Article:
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It’s Arthur’s Day..and Night in Donegal this weekend

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By Harry Walsh

IT COSTS €600 (at least) for the privilege of taking part and will take the best part of 24 hours to complete and has been billed as the toughest endurance event Ireland has ever hosted.
The Race, which takes place in Donegal next weekend, will see eighty ultra athletes from across the globe run, cycle and kayak 260 kilometres over a 24 hour period supporting Self Help Africa.
Seven Donegal men – namely Brendan McBride, Harold McGuinness, Gerard Callaghan, Sean McFadden, Arthur McMahon, Gavin Harris and John Grant – have entered the event. They join a list of ultra athletes from places as far apart as Australia, Canada, South Africa and Europe.
From the North Pole Ultra to the Deca Enduroma; from the Marathon de Sable to Death Valley; they continue to defy expectations, competing in the globe’s meanest races. The Irish have travelled the world to take on the toughest but now it’s time for the toughest to come to Ireland.
Milford man Arthur McMahon (45) is, by his own admission, one of the least experienced taking part in THE RACE. Managing Director of the Donegal Oil Company, Arthur is married to Julie and the couple have two daughters Kate and Sarah.
“I was looking for a focus after my rugby career finished five or six years ago. I was sitting on the sofa and had no reason to train when a friend, Boyd Robinson, rang me two years ago. He asked me to do the Coastal Cancer Challenge in Dunfanaghy. It was just the incentive I needed and within ten weeks I had gone from coach potato to athlete – well kind of!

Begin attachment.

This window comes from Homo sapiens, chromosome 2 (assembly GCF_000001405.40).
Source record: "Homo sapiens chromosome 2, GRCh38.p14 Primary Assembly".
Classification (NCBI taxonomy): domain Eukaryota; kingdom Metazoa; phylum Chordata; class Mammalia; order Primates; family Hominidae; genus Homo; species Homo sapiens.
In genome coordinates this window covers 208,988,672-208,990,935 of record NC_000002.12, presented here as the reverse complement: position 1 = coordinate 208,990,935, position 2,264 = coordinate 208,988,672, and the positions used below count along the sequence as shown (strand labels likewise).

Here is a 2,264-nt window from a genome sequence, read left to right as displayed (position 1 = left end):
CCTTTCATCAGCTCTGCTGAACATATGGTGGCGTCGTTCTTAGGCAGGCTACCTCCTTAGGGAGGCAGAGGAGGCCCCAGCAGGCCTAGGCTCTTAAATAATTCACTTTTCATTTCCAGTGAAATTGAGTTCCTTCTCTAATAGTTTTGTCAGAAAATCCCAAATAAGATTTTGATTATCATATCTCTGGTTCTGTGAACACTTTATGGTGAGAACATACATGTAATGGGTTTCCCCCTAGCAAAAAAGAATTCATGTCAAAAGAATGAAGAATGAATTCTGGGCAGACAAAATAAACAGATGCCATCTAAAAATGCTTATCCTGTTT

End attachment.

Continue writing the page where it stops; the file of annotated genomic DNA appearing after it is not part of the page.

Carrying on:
“On crossing the finish line I knew that with a little training I could easily take 45 minutes off my time and I spent the next winter thinking about training. Next thing I knew I has signed up to do this ridiculousathon,” he laughed.
“I had never run a marathon let alone run one after 18 hours of competition. That said, it was clear to me that no matter what I can’t go fast so maybe I can go long so in true Forrest Gump style I extended my training periods,” he said.
In October last, Arthur linked up with fellow competitor Gerard Gallagher to take on a 130 kilometre training run.
“Before I committed to THE RACE I wanted to know that I would be capable of finishing it so we did everything in half – that is 130km. We found a course near my house in Milford and it took us ten and three quarter hours to finish but I was still fit to function afterwards. Listen, I won’t win the thing but I’m determined to finish,” he said.
“My daughter Sarah asked me will I still get a medal if I don’t finish inside the 24 hour cut-off point. Let’s put it this way – I better,” he laughed.
Arthur is expecting to burn up to 20,000 calories throughout the course of this weekend’s race and he hopes to get through the event on a diet of ham, cheese and strawberry jam rolls.
“It has all the carbs, fat, protein and sugar I need,” he said.
Another motivation going into this event’s event has been the death of his mother Anne from cancer.